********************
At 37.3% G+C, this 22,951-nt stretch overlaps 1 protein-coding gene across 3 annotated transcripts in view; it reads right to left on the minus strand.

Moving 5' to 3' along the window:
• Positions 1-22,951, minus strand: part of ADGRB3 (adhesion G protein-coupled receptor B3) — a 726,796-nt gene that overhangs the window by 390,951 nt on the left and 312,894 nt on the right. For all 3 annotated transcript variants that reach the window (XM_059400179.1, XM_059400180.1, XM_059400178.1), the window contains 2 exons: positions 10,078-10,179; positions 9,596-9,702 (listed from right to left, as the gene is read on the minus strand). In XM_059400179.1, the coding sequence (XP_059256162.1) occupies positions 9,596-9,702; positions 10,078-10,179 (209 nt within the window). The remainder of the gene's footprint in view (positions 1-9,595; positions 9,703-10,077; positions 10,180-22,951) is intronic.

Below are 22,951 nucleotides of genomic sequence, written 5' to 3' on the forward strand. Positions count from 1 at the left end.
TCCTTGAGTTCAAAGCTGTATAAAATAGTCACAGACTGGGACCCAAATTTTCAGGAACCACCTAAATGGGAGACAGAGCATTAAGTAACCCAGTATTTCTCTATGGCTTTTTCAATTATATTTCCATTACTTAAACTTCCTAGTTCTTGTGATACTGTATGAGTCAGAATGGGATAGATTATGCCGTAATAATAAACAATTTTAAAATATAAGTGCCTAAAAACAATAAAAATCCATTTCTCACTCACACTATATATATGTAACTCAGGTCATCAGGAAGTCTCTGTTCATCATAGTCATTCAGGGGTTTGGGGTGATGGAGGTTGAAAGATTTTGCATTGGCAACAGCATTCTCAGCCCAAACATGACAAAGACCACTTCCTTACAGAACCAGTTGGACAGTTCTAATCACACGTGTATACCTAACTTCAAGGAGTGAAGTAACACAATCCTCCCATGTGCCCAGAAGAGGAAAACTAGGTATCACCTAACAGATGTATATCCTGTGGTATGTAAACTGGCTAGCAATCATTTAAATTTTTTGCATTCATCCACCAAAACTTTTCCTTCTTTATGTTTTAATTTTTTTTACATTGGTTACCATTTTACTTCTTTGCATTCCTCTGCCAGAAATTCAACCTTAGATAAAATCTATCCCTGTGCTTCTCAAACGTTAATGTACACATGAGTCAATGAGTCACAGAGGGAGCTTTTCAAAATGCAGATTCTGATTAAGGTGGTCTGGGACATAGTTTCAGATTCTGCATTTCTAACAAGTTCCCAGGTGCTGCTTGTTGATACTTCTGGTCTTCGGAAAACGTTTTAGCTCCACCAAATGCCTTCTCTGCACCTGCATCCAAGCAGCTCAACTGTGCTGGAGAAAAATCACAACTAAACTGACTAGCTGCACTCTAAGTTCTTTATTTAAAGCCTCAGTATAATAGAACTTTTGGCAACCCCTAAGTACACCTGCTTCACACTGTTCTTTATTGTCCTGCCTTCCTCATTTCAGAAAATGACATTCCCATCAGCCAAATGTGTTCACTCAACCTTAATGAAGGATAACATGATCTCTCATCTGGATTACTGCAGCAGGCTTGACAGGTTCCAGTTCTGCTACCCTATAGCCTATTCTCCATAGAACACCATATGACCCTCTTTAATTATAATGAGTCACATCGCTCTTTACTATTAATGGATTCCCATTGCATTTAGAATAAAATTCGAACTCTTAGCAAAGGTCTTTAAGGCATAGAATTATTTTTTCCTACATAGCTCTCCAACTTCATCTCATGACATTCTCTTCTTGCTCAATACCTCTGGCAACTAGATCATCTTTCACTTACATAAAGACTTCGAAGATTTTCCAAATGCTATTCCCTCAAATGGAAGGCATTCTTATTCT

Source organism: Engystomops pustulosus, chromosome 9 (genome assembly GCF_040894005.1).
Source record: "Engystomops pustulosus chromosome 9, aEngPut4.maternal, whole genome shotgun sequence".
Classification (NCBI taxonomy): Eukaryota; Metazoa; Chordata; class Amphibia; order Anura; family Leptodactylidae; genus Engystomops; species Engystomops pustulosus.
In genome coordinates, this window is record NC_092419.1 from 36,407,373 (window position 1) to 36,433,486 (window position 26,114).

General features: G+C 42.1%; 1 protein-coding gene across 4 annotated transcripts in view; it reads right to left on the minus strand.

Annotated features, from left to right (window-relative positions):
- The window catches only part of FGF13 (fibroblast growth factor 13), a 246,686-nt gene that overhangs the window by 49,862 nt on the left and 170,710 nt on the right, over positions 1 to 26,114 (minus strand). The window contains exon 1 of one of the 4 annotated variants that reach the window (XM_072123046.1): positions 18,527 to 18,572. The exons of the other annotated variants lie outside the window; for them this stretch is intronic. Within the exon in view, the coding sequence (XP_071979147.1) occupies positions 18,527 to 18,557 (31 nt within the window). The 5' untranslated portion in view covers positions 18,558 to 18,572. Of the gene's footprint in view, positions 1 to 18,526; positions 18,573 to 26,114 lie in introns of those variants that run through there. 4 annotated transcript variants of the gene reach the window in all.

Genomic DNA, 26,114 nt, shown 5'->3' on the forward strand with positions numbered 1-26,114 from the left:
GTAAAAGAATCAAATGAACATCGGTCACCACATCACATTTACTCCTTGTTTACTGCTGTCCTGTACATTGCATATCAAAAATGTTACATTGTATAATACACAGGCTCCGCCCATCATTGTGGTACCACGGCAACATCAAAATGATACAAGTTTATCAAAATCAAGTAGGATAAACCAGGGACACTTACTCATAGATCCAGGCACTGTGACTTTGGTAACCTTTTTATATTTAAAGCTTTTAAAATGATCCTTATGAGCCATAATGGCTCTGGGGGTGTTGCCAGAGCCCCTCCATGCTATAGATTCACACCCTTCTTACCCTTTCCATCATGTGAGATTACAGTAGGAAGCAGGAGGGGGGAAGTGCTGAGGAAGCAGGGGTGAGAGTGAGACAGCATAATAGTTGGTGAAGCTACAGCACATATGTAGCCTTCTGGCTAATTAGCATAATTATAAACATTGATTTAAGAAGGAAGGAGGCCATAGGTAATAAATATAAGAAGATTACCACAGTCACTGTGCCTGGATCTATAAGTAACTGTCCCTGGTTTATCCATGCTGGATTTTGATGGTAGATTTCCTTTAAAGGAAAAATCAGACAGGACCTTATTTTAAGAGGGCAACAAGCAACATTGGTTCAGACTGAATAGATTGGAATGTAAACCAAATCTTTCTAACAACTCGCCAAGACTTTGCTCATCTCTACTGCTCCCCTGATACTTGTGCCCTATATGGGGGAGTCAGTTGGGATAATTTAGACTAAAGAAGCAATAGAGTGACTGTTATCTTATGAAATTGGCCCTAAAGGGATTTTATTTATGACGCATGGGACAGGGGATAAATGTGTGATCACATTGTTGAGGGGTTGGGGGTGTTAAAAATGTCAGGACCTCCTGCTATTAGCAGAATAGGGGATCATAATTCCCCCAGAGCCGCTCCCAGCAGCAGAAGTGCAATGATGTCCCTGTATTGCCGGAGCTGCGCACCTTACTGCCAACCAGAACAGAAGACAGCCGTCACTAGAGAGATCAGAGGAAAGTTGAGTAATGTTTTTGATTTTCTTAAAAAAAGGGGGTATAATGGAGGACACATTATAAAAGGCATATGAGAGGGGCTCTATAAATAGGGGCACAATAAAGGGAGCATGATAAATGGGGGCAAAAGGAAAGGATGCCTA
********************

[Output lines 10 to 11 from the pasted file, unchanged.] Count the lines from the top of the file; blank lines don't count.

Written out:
General features: G+C 42.1%; 1 protein-coding gene across 4 annotated transcripts in view; it reads right to left on the minus strand.

Annotated features, from left to right (window-relative positions):